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PROBLEM: I have a single web page in SharePoint that I want to Security trim. Since it's a one-off page, I don't want to change the master page I just want to lockdown this specific page using the Scripts web part. I've successfully been able to hide various parts of the SharePoint interface (gear wheel, ribbon tabs etc) using basic CSS. However, if I go to this page as an Administrator, I don't want anything to be hidden.

As a very basic example let's assume I just want to hide the Browse and Page tabs from the SharePoint ribbon. I can do this using the following code:

.ms-cui-tts {display:none;}

So far, so good but what if I want to prevent this modification from being applied for Administrators? To attempt this, I've modified the code as follows

Code

As far as I understand "AddAndCustomizePages" refers to those users in the Site Members group, so the script shouldn't run for Administrators as they aren't in the Site Members group.

However, this makes absolutely no difference as Administrators still aren't able to see the Browse and Page tabs. So, either my syntax is wrong, you can't do this in the Script Editor web part or I've totally misunderstood the concept of security trimming. I'm not a developer so my understanding of the code is rudimentary. Can anyone explain in plain English why my code doesn't work and offer advice on how to achieve the result I'm looking for?

I also tried limiting the audience of the Script Editor web part to Site Members in the setting panel but this had no effect either. Stumped.

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You can add the users to an SP Group with appropriate permissions and when the page loads, you can use JSOM to check if user is present in the group. Only if the user is present show the element else hide it.

Check If User is present in group

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Keep in mind this is NOT SECURE! Hiding this via css is purely cosmetic. Someone with experience can easily View Source on the page and see whatever it is you're hiding, they can even un-hide it and click it or do whatever an admin can.

Read on if you're ok with that fact...

If you're an admin of the site then you have all permissions, including the "AddAndCustomizePages".

You could set the permission requirement to something higher, like ManagePermissions. However, I'm not sure you can even have asp controls in ScriptEditors like this, can you? I've never tried it to be honest...

Instead I recommend checking via javascript if the user is a site admin, and if so then "show" the portion that's hidden by default.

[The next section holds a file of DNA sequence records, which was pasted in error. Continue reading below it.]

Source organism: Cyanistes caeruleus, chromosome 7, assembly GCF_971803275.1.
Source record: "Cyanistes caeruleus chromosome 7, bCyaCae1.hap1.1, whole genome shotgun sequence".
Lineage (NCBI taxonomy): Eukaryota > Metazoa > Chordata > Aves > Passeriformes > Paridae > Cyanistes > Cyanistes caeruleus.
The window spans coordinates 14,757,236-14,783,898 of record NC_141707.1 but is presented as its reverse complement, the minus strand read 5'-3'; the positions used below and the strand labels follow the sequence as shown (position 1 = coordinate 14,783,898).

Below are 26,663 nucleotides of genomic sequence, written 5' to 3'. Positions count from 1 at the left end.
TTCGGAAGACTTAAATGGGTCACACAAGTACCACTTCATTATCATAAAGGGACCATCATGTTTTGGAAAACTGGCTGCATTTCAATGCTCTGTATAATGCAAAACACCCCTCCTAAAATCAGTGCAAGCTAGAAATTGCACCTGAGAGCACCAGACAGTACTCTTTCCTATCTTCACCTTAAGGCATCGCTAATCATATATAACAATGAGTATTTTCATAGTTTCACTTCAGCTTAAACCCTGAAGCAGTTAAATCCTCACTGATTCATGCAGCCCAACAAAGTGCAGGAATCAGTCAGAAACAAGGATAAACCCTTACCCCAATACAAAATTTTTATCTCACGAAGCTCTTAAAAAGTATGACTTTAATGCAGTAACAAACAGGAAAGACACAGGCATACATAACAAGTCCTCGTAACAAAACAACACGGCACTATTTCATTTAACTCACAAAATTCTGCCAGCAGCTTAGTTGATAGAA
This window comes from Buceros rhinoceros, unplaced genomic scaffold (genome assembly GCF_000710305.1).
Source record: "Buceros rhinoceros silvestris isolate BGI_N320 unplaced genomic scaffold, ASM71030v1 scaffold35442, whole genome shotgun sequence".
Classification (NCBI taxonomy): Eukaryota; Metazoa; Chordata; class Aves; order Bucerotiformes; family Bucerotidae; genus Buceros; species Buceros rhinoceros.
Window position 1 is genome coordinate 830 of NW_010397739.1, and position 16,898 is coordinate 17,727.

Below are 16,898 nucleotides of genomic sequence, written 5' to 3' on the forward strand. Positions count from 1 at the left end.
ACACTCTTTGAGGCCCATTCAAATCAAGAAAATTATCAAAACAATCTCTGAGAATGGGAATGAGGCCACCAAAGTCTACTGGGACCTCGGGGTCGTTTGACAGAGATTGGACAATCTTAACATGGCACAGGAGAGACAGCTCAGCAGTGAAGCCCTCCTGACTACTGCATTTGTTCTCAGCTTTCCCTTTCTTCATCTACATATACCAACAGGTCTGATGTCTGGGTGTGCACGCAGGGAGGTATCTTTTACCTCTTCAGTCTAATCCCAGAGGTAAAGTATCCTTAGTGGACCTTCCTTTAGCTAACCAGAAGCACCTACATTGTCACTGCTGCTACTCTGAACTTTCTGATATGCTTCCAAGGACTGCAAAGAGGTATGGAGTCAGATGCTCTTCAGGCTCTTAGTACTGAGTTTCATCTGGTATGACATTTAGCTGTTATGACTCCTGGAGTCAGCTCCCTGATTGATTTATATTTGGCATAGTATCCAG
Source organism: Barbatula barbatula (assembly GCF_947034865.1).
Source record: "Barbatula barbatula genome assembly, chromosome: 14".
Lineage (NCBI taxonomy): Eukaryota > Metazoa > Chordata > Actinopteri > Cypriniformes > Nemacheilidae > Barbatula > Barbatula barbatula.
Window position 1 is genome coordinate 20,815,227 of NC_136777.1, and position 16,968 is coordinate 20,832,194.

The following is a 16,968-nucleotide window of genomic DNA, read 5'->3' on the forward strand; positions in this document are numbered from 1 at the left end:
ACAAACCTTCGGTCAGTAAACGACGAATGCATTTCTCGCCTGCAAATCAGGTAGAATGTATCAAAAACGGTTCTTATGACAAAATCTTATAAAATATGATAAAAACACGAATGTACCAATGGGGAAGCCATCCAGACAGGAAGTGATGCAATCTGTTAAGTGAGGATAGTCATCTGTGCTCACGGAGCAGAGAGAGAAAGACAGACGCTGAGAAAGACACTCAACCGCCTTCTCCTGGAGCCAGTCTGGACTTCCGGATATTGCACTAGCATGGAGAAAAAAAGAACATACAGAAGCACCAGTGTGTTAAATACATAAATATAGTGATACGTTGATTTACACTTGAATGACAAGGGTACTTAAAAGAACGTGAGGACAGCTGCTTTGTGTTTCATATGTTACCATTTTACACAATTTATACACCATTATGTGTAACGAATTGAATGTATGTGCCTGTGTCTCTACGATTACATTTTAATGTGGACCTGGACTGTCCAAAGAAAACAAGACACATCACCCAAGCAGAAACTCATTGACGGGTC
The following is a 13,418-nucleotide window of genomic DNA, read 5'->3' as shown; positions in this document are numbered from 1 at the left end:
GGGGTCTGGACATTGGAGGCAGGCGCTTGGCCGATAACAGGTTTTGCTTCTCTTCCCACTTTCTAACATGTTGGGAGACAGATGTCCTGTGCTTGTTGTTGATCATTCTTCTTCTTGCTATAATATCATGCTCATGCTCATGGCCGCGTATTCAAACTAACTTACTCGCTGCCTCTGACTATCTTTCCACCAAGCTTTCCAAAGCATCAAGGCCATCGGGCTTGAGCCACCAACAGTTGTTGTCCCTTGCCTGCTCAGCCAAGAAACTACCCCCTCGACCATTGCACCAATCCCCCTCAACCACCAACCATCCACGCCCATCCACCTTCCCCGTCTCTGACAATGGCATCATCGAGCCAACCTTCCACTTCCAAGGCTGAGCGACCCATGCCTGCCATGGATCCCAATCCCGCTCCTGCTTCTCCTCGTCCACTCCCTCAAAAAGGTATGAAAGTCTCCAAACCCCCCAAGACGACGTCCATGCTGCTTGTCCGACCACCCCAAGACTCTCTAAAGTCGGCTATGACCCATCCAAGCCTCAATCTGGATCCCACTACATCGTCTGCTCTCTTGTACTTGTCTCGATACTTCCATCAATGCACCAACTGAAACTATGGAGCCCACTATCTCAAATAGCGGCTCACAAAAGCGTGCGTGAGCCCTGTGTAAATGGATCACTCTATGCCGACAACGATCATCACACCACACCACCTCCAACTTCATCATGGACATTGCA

<script type="text/javascript">
    $(function(){
        if(_spPageContextInfo.isSiteAdmin){
            // show your element
        }
    });
</script>

I re-read your question and noticed you're specifically trying to hide ribbon tabs. If that's the only thing you need to toggle there's actually a javascript API for this. I've written a component that does this essentially like this:

 SP.SOD.executeOrDelayUntilScriptLoaded(function(){
      var pageManager = SP.Ribbon.PageManager.get_instance();
                pageManager.add_ribbonInited(function(){
                    var ribbon = pageManager.get_ribbon();
                    ribbon.removeChild('Ribbon.Read'); // each tab/group has its own ID here, inspect the page to find it
                });
 }, "sp.ribbon.js");
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I've actually managed to do it just by using CSS which I put in a text file with an .HTML extension and saved it to my Site Assets Library. I then added a Content Editor web part to my page which references the .HTML file. Finally I assigned a Target Audience of Site Visitors to the web part. This had the desired effect of locking the interface down for site visitors while ensuring that the Administrator still has full access. One of the "quirks" of doing it like this is that the web part becomes invisible to the administrator once the page has been saved since the Administrator is not a member of the Target Audience. This is true even when in edit mode. This means that the web part can never be amended by the administrator (only deleted by going to the pages Maintenance Page). A slight irritation but possible to work around.

Thanks for replying to my mail folks.

As a general rule we have a policy of avoiding code on our SharePoint sites where possible, since we have no developers in-house. I do the best I can with a bit of CSS here and there and some minimal javascript when there is no other option. SharePoint allows me to do many things that previously would require a developer but it still has a long way to go before code-free development becomes a reality.

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